Sprout will fund Pittsburghers’ priorities during Trump’s first 100 days

Want to take action? The Sprout Fund is offering support and funding.

Courtesy The Sprout Fund
Sarah Anne Hughes

Updated: Dec. 9, 4:15 p.m.

Applications for grants are now available online. The deadline to apply is Jan. 9, 2017.

Original post

For the first 100 days of his presidency, Donald Trump has his own set of priorities: repealing and replacing the Affordable Care Act, selecting a Supreme Court justice nominee and funding the construction of a wall along the U.S.-Mexican border.

What are the priorities of Pittsburghers during that time? That’s what the Sprout Fund’s 100 Days of US campaign is asking people to think about.

The East End-based nonprofit will select ideas and fund plans from a diverse list of areas — including criminal justice, the environment, free press, housing and immigrants and refugees — as Trump takes office in January.

The 100 days initiative “is an opportunity for us to try to respond and make sure that the issues and priorities that are important to the people in Pittsburgh … have the opportunity to garner some support,” said Matt Hannigan, Sprout Fund deputy director and co-founder.

Sprout has put $100,000 of its own money up to fund these projects — $4,000 in each category — but Hannigan said the hope is that individuals will donate as well. The project areas featured on the campaign’s Crowdrise page are a “broad canvas for people who are thinking about this.” It’s encouraging people to suggest other issues that deserve funding.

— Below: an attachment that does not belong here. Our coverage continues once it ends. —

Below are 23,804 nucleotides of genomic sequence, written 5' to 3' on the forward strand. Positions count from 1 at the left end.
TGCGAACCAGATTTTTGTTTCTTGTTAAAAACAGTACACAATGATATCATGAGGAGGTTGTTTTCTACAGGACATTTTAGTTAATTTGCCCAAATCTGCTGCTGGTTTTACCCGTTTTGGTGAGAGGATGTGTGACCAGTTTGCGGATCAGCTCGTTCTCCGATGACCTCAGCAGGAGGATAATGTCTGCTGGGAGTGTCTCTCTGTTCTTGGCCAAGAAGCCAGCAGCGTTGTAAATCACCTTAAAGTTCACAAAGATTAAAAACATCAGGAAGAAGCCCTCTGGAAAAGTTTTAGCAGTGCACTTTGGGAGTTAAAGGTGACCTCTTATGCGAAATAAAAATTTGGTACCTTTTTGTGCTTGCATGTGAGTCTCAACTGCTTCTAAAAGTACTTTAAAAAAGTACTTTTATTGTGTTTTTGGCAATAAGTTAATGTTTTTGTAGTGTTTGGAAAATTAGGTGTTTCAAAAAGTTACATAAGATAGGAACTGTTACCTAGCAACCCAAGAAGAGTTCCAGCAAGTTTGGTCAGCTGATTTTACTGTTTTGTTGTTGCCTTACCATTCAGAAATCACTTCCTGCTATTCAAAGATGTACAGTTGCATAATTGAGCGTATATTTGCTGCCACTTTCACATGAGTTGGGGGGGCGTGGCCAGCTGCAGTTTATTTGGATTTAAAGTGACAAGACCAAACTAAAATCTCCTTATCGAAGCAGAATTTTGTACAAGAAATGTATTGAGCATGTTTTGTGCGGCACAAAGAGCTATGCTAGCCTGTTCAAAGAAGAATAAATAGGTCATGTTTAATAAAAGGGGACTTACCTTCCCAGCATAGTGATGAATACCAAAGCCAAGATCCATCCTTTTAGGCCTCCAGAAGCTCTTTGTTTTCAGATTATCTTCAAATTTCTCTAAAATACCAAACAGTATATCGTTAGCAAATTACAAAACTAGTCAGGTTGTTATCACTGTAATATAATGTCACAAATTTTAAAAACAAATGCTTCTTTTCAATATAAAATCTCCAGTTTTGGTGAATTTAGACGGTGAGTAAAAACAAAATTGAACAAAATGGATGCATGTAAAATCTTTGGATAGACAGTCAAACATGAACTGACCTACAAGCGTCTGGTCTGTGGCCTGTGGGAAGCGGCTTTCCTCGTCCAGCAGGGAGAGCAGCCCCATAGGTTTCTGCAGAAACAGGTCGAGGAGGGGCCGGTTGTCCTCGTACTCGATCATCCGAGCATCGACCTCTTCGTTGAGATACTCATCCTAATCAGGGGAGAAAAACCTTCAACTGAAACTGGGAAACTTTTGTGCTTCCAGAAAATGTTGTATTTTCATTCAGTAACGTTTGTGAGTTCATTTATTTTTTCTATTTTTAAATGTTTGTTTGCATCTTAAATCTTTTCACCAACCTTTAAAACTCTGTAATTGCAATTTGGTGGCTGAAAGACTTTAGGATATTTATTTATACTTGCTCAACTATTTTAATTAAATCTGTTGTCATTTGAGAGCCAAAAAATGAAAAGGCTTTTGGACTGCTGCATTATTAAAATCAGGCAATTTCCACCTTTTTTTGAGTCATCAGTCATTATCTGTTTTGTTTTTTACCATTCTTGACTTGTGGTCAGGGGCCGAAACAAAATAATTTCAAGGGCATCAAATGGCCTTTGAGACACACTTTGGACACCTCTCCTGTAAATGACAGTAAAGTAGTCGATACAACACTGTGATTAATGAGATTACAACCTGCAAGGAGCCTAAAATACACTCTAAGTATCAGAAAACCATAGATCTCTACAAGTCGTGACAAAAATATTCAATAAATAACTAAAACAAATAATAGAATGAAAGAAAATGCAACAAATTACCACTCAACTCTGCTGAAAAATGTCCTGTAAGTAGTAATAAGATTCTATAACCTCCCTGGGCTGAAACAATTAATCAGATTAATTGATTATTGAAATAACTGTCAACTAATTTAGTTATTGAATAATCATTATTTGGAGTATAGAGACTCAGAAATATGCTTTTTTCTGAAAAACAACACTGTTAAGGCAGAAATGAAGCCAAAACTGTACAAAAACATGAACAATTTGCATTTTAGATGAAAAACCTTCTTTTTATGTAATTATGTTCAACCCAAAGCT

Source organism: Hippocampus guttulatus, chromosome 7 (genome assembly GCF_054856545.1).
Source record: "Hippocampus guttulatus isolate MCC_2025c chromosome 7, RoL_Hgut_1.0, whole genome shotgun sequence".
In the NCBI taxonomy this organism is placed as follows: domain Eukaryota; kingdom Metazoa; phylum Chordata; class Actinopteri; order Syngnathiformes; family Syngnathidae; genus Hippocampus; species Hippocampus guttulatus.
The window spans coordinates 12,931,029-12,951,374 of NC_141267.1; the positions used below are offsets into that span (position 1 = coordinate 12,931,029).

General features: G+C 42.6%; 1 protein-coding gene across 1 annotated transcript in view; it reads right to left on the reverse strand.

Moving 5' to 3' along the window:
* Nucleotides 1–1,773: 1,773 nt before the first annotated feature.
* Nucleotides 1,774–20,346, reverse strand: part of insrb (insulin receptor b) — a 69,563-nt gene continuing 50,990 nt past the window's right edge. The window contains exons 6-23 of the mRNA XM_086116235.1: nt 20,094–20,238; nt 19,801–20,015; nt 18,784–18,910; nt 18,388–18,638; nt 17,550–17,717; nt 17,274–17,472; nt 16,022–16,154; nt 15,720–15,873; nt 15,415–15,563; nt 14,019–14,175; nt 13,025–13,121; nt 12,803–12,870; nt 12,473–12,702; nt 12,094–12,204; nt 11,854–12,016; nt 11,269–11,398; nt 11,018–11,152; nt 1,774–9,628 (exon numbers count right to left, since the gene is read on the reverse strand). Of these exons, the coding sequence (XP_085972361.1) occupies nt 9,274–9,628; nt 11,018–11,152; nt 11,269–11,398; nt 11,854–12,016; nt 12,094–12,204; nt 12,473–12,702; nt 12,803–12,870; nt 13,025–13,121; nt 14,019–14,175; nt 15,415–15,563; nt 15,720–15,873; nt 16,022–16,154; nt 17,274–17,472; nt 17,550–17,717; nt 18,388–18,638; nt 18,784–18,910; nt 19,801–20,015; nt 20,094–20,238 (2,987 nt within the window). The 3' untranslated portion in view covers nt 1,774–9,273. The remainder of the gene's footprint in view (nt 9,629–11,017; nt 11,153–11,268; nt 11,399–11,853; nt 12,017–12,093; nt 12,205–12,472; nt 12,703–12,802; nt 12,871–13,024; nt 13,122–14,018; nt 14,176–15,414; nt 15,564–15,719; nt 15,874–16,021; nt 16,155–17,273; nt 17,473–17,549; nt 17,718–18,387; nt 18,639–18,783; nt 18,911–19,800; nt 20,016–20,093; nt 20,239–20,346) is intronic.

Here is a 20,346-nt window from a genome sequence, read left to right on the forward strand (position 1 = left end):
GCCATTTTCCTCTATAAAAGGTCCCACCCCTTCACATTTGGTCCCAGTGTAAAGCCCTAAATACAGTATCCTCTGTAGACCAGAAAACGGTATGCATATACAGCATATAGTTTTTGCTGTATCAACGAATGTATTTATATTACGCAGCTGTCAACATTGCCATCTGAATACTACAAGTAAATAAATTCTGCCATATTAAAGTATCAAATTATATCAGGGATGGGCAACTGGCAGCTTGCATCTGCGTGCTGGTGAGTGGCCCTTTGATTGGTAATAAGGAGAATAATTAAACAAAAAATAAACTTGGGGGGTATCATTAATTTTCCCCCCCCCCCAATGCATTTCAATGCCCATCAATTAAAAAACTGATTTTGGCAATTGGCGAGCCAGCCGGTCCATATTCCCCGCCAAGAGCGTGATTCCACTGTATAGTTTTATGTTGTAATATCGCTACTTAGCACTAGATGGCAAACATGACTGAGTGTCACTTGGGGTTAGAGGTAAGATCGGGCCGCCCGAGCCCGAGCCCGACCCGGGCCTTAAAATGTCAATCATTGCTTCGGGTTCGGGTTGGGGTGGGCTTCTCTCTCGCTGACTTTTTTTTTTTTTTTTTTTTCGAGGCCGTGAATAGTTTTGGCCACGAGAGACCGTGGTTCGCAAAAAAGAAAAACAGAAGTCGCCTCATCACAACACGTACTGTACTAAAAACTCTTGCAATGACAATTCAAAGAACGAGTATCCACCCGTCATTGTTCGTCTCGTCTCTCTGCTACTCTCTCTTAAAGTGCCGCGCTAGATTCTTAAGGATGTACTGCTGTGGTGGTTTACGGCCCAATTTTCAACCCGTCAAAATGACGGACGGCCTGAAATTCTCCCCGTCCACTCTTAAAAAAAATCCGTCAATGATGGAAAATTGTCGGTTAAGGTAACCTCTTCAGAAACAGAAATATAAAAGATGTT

Hannigan said Sprout also wants other communities to take the model they’ve created and use it to support priorities in those areas.

The Sprout Fund is asking those interested in the grants to share their project ideas on social media and to attend or hold public meetings (a planning kit is forthcoming). The idea is to start a conversation around these topics before applications become available in December, Hannigan said.

“What challenges will you face under the new administration? What will you do in the first #100days to support and protect what’s most important?” Sprout asks on the campaign site. “Share your idea using the hashtag #100days.”

So far, people on Twitter have pledged to support women entrepreneurs, to give voice to people from all ethnic groups and to continue to exercise free speech by drawing cartoons.

While some of the post-election calls to action in Pittsburgh have been expressly anti-Trump, Sprout is a public charity, and the 100 Days campaign is not partisan.

“We want to make sure that people have the opportunity to take leadership in their communities,” Hannigan said. “That means that the agenda is not necessarily for the next administration alone to set. It’s an opportunity for all of us to contribute to the futures of cities and our communities and our country.”